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How does a Living Trust affect me and my family?

A Revocable Living Trust (RLT) has become a very common tool used by families to avoid probate, and court proceedings.

A RLT is another legal entity which can own real estate. In most cases, once the trust is signed it is funded by transferring your real estate by deeding it, sometimes called grating it, to the trust. In some cases bank accounts can be changed into the trust name too.

For most families, their main asset is their personal residence, which is usually “quit claimed” to the trust. You and your spouse, if you have one, are the Grantor’s. You both will also be the Trustee’s, and while you are alive you are also the beneficiaries of the trust. Even though you don’t own the property, you continue to enjoy its use and have full control over the property in the trust. You can terminate or modify the trust, In other words you keep control of the assets in the trust.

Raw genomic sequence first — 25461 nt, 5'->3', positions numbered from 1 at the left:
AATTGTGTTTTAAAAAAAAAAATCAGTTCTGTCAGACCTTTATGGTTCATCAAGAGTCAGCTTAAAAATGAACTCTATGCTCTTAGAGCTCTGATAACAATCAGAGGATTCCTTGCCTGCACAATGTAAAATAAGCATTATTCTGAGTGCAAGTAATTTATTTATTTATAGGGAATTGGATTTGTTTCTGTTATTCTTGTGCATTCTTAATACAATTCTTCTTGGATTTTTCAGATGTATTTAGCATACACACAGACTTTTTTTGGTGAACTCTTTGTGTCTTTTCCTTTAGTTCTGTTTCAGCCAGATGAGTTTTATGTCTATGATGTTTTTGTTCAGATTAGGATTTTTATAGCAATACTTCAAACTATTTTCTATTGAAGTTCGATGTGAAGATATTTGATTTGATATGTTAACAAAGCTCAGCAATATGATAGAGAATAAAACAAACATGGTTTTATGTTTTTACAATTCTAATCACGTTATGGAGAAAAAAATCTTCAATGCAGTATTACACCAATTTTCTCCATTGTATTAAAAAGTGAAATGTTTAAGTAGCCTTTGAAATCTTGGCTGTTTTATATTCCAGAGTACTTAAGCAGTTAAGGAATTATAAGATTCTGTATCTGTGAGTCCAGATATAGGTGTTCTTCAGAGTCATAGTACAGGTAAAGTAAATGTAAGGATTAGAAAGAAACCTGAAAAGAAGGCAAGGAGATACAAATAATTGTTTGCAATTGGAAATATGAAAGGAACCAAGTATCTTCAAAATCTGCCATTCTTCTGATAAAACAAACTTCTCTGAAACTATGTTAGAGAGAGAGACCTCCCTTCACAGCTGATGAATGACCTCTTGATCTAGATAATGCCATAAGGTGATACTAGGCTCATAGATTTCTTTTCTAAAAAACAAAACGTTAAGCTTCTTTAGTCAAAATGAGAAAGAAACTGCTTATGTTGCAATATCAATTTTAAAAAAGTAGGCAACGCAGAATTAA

A revocable trust allows your assets to go to your beneficiaries at your death according to your wishes without going through probate. Probate is a legal proceeding supervised by probate court. Probate is how assets are transferred from you to your beneficiaries after you die if the assets are not owned jointly, lack a beneficiary designation, and are not in a trust.

So now the trust owns your property, and when you die the trust still owns the property, only the beneficiary changes. Your assets now go to your beneficiaries avoiding probate and the court. Your chosen successor trustee will now distribute your property according to the instructions you prescribed in the trust.

Your property can be left in whatever manner you chose, or held in the trust for as long as you want and then distributed to the beneficiaries at a later date.

A funded revocable trust can be an enormous help by providing that a successor trustee will step in to administer the trust in the event the grantor is incapacitated. You receive the assistance you need without the expense and delay of court proceedings. A durable power of attorney and patient advocate or health care surrogate are also useful in cases of incapacity.

Revocable trusts are not perfect. For example, they are not useful as an asset-protection vehicle. Before signing a revocable trust, obtain competent legal advice. Above all, be proactive and plan.

Posted on: December 13th, 2016 at 4:27pm by sconroy. Filed under: Personal Lines
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